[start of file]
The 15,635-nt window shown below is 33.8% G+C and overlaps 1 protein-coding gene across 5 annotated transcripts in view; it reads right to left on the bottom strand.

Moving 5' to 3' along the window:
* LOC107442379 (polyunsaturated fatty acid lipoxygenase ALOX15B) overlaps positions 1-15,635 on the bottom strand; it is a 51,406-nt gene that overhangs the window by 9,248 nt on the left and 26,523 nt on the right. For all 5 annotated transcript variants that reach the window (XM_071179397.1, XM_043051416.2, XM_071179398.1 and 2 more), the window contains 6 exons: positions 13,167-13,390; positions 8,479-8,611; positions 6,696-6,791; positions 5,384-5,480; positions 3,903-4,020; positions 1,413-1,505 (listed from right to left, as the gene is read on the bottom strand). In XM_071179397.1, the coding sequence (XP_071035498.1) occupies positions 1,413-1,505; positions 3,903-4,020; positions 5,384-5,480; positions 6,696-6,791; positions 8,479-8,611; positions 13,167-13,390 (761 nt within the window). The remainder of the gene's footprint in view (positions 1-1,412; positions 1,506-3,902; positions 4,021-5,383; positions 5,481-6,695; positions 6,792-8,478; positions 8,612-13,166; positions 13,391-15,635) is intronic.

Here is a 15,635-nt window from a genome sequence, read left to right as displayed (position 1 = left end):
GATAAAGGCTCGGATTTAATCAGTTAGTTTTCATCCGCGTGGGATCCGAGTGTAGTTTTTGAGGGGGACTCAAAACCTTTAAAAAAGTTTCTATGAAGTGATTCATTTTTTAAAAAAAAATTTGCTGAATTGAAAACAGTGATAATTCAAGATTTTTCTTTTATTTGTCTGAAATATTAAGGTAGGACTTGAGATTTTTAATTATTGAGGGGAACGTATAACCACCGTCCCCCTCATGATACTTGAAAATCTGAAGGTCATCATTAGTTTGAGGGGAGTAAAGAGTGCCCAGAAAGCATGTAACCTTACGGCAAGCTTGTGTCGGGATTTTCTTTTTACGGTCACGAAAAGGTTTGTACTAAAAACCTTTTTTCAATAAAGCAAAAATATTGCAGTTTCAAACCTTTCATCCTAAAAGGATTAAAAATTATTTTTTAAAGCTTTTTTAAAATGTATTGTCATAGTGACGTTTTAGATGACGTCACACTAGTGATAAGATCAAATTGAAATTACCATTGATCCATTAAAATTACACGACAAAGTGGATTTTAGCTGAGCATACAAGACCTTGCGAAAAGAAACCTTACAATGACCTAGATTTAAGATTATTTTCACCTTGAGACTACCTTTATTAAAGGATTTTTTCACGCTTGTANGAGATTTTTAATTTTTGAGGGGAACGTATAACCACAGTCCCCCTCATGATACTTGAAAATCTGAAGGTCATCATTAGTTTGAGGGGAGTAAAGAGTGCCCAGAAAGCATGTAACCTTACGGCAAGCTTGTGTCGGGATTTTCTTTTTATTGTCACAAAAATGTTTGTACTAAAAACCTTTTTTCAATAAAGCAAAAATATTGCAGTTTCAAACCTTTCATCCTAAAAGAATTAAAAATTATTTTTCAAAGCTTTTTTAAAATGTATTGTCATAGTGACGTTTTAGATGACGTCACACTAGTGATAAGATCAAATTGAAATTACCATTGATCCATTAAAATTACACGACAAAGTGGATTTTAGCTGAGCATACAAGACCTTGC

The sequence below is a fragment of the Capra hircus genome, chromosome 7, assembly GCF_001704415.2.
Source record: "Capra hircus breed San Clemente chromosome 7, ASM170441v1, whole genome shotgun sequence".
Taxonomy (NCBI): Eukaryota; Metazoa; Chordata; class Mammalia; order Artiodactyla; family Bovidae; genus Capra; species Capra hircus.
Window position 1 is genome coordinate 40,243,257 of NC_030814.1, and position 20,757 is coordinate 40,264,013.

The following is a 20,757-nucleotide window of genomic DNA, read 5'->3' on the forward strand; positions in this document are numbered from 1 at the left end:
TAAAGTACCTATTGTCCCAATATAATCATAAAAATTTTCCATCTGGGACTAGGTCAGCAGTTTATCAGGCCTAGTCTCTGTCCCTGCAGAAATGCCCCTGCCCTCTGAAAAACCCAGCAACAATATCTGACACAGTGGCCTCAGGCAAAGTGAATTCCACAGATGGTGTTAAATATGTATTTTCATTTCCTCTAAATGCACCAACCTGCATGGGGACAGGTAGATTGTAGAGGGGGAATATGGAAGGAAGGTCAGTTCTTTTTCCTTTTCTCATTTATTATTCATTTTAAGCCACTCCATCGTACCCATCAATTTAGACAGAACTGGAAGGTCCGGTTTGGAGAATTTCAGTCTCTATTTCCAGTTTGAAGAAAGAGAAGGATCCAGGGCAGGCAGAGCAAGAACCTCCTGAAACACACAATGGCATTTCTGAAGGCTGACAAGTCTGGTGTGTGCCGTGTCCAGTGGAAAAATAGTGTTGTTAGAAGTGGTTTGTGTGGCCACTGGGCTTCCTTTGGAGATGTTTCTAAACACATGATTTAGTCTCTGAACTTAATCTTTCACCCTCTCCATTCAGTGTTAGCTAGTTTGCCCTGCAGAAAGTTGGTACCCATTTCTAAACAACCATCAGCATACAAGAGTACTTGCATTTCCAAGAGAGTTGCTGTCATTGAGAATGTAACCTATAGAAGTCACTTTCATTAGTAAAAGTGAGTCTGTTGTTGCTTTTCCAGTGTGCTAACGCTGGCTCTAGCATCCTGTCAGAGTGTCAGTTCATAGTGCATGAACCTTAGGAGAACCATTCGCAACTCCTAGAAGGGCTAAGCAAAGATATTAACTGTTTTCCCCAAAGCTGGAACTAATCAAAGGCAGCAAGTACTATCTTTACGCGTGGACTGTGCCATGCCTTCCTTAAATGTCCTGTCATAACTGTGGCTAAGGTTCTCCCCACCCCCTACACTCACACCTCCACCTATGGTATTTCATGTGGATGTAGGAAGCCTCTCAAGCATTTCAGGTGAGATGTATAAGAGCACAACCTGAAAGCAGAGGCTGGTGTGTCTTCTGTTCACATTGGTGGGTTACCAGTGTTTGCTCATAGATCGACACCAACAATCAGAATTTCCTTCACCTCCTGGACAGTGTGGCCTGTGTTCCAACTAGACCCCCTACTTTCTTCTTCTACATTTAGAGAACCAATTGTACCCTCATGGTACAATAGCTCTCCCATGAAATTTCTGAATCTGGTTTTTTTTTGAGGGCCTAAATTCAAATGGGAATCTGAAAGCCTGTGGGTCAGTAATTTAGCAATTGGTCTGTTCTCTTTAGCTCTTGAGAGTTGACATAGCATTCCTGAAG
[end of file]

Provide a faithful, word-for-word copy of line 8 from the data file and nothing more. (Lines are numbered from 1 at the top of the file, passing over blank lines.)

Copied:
Taxonomy (NCBI): Eukaryota; Metazoa; Chordata; class Mammalia; order Artiodactyla; family Bovidae; genus Capra; species Capra hircus.